From the perennial root-stock rise the square, stout stems, 2 to 3 feet high, erect and branched, principally below, the angles prominent. The leaves are very closely set, the radical ones on slender, long petioles, ovate, lobed and toothed, those on the stem, 2 to 3 inches long, petioled, wedge-shaped; the lower roundish, palmately five-lobed, the lobes trifid at the apex, the upper three-fid, coarsely serrate, reticulately veined, the veinlets prominent beneath, with slender, curved hairs. The uppermost leaves and bracts are very narrow and entire, or only with a tooth on each side, and bear in their axils numerous whorls of pinkish, or nearly white, sessile flowers, six to fifteen in a whorl. The corollas, though whitish on the outside, are stained with paler or darker purple within. They have rather short tubes and nearly flat upper lips, very hairy above, with long, woolly hairs. The two front stamens are the longest and the anthers are sprinkled with hard, shining dots.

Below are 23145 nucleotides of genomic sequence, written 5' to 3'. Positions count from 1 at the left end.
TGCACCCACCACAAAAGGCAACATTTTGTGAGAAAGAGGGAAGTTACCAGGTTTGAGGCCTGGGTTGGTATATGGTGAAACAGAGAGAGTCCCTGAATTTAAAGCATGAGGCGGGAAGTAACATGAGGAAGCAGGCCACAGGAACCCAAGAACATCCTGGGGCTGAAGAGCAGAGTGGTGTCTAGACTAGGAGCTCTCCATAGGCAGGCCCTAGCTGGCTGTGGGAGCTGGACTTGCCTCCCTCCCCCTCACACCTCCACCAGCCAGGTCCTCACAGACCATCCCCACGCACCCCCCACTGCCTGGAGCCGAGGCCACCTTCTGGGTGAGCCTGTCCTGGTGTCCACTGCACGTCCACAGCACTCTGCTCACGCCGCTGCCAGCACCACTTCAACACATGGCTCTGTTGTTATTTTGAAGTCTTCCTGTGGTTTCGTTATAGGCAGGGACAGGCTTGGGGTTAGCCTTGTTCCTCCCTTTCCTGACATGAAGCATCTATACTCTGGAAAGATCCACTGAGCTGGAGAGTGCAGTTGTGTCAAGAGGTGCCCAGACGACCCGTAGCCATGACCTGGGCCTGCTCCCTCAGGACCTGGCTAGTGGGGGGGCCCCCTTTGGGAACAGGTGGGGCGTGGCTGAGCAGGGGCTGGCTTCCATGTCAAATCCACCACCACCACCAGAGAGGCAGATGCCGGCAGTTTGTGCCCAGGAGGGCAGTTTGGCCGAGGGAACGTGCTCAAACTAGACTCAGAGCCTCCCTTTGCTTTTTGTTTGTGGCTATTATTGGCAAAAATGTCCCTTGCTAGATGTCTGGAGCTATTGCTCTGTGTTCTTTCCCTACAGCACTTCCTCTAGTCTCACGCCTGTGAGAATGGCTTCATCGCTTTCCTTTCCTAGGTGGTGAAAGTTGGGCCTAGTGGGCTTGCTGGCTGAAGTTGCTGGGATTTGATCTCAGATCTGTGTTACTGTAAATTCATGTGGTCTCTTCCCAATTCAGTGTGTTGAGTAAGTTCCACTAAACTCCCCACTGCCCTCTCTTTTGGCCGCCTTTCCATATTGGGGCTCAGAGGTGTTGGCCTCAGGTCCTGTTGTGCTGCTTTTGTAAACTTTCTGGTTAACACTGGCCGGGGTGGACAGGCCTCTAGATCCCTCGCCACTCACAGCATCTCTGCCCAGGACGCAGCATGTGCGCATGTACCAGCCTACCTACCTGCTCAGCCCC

Old writers tell us that there is no better herb for strengthening and gladdening the heart, and that it is good against hysterical complaints, and especially for palpitations of the heart when they arise from hysteric causes, and that when made into a syrup, it will allay inward tremors, faintings, etc. There is no doubt it has proved the truth of their claims in its use as a simple tonic, not only in heart disease, neuralgia and other affections of the heart, but also in spinal disease and in recovery from fevers where other tonics are inadmissable.

 

HOME    "M"LIST